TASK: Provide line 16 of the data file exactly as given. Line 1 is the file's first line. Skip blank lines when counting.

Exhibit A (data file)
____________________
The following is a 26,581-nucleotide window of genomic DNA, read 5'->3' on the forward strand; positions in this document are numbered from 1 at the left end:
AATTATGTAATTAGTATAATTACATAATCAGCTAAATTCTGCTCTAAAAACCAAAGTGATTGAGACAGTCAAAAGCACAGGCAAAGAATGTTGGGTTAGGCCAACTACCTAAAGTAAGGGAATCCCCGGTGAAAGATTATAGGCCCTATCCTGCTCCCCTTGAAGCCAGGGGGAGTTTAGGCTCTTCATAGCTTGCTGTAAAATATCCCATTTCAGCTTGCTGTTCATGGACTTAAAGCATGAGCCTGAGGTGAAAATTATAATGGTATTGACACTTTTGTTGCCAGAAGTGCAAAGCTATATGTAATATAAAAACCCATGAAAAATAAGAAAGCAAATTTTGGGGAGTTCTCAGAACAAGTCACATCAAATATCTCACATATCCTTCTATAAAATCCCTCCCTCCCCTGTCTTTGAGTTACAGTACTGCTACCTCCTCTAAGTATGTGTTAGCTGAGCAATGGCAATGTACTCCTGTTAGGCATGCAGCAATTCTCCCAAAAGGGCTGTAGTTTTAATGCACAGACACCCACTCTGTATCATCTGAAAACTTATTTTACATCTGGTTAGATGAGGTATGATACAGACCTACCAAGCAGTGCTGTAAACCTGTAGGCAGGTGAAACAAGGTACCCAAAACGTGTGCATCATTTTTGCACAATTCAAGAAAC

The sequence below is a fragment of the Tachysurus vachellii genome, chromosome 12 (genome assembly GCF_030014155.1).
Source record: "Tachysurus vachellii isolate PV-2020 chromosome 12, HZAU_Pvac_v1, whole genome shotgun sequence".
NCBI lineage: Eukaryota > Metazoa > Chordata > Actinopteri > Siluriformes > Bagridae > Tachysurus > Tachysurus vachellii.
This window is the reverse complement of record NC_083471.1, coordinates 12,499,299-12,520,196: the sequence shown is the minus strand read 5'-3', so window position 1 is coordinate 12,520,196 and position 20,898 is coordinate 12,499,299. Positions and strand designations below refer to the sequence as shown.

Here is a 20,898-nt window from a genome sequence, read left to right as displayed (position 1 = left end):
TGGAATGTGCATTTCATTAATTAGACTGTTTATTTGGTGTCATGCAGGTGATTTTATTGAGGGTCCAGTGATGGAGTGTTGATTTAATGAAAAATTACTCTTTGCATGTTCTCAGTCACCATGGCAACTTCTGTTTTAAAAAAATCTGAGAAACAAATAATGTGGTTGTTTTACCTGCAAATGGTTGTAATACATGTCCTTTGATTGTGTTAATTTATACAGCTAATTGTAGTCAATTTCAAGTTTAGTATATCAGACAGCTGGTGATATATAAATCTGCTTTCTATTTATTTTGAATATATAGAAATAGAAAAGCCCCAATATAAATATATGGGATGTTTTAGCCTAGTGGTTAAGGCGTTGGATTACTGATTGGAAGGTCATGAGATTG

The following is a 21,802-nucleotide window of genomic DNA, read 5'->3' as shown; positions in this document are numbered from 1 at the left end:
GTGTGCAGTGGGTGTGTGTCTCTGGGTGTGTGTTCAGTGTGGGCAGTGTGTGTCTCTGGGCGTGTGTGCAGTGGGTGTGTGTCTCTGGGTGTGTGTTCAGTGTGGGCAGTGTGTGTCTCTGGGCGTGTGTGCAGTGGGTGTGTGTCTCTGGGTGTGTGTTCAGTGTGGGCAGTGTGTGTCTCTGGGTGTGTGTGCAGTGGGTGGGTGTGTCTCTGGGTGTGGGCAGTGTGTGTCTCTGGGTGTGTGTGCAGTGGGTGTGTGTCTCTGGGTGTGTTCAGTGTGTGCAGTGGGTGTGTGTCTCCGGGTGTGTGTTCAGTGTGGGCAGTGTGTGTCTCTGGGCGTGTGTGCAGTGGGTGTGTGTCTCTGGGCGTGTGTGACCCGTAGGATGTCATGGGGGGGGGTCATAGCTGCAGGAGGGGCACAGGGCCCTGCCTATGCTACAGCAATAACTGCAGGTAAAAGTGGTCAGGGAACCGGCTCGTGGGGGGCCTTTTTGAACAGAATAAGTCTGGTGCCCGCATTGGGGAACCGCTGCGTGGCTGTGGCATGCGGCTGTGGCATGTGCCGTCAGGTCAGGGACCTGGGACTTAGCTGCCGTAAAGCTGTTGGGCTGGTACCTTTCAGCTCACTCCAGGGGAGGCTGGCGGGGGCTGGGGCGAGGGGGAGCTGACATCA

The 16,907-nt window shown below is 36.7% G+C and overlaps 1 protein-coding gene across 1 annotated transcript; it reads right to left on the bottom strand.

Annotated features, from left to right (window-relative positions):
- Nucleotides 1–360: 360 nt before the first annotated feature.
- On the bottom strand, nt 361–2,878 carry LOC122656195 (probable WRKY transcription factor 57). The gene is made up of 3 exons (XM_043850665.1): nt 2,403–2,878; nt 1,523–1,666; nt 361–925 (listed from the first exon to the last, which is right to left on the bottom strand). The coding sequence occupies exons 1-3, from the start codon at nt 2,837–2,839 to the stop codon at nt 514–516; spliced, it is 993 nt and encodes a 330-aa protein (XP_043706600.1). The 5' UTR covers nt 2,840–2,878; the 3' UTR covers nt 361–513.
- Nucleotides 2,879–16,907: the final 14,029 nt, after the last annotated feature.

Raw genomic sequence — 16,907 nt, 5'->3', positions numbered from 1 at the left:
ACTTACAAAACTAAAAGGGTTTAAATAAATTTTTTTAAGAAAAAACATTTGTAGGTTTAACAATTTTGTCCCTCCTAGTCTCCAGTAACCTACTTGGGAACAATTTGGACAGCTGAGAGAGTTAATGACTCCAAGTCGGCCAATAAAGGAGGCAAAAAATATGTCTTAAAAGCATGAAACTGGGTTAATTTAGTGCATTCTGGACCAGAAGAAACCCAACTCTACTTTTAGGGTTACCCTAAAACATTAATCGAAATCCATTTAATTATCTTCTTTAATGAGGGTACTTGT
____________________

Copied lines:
Raw genomic sequence — 16,907 nt, 5'->3', positions numbered from 1 at the left: